Overboard film

"Overboard," starring Anna Faris and Eugenio Derbez and a remake of the 1987 film of the same name and, opened on May 4.

“Overboard,” starring Anna Faris and Eugenio Derbez, is a gender-swapped remake of a 1987 film by the same name. This remake is a romantic comedy that is entertaining but lacks in relatability. Much of the film’s humor is based off of typical stereotypes, and while this is not an uncommon move made by filmmakers, the stereotypes were way overplayed.

The plot is about a single mother named Kate, who struggles to take care of her three children and handle her two jobs as a pizza delivery girl and a cleaner. On top of that, her nursing exam is less than a month away and she knows that she has yet to study enough for it. One day she is hired to clean a man named Leonardo’s yacht, during which she develops a strong hatred for the spoiled-rich man. A few days later, Kate finds out that Leonardo fell overboard from his yacht and is in the hospital with amnesia. She claims him as her husband not only to get payback, but to provide an extra income in her house and extra time for her to study for the nursing exam.

Right from our first encounter with Leonardo, he hits all the criteria for the snooty rich boy stereotype. While this helps the audience easily identify what his character is like, the snootiness is a bit overstated. It seems that every time he opens his mouth in the beginning, the writers made sure he would sound extremely obnoxious in every sentence he spoke. The problem with that was it made the character completely unrelatable. Leonardo could have come off just as insensitive as he was if his greed and vanity were portrayed through a more subtle personality. It may have been best if Leonardo’s personality was portrayed as more pretentious and apathetic than obnoxious and repulsive.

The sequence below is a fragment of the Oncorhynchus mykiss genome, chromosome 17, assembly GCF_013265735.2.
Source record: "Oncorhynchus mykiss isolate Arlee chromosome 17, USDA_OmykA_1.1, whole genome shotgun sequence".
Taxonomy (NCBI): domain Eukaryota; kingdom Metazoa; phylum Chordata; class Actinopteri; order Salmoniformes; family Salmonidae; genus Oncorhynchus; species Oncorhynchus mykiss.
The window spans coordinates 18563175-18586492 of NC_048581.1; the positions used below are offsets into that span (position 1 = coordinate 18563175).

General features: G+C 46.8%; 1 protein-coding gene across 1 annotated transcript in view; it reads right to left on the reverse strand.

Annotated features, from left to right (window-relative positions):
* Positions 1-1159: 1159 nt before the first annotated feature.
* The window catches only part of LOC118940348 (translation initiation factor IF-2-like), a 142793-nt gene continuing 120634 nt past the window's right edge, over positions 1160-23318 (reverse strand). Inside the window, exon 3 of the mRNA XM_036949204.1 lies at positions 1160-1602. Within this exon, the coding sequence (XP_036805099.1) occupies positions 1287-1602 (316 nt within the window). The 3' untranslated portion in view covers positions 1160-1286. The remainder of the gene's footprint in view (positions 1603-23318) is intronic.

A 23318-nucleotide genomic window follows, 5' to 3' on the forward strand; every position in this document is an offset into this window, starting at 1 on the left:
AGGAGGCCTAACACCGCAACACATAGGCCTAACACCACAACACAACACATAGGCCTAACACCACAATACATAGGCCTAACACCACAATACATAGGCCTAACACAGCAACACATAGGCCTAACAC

Anna Faris’ character, Kate, was no showstopper either. Up until the middle-end of the movie, she seemed to lack any real dynamism. Rather she constantly just seemed stressed out about her nursing exam and uncaring about the feelings of her children, or even the feelings of Leonardo when she takes him in as her husband.

In fact, despite how unlikeable Leonardo comes off as in the beginning, it seems that Leonardo becomes the fan-favorite over Kate as the movie progresses. As Leonardo starts taking on the responsibilities of being a father and a husband, he develops a change in attitude. Between giving a pep-talk to his teenage daughter, picking up his wife’s shifts at the pizza parlor and teaching the youngest daughter how to ride a bike, he becomes legitimate “husband material.”

With that being said, it is actually amazing how the writers take a character from being hated by the audience to being loved by it. The transformed Leonardo is actually one of the most likeable characters you can find in a film — the writers find a way to turn his obnoxious habits into admirable quirks. The audience can see Leonardo transforming instead of him abruptly changing into “super-dad” all at once. We see Leonardo learning the value of hard work and learning how hard it is to make it in the real word, allowing him to change into the character the audience falls in love with.

But although the transformed Leonardo was the character every girl could hope and dream for, the transformation still would have been a lot more believable had his original character not have been so overly snooty.

Though the film may have lacked in believability, “Overboard” did have some comedic moments that had audience members laughing along. The character Bobby, played by Mel Rodriguez, delivered some of the most hilarious parts of the movie, especially in the scene at the end where he encourages Leonardo to choose the money over love. There are also a few extremely heart-touching moments, such as when Leonardo tells the oldest daughter how lucky any boy would be to date her and when Kate and Leonardo finally go on an actual date.

Overall, while “Overboard” seems to struggle in character development, the movie most definitely still has its moments, between the theme of money not being able to buy happiness and the laugh-out-loud-moments.

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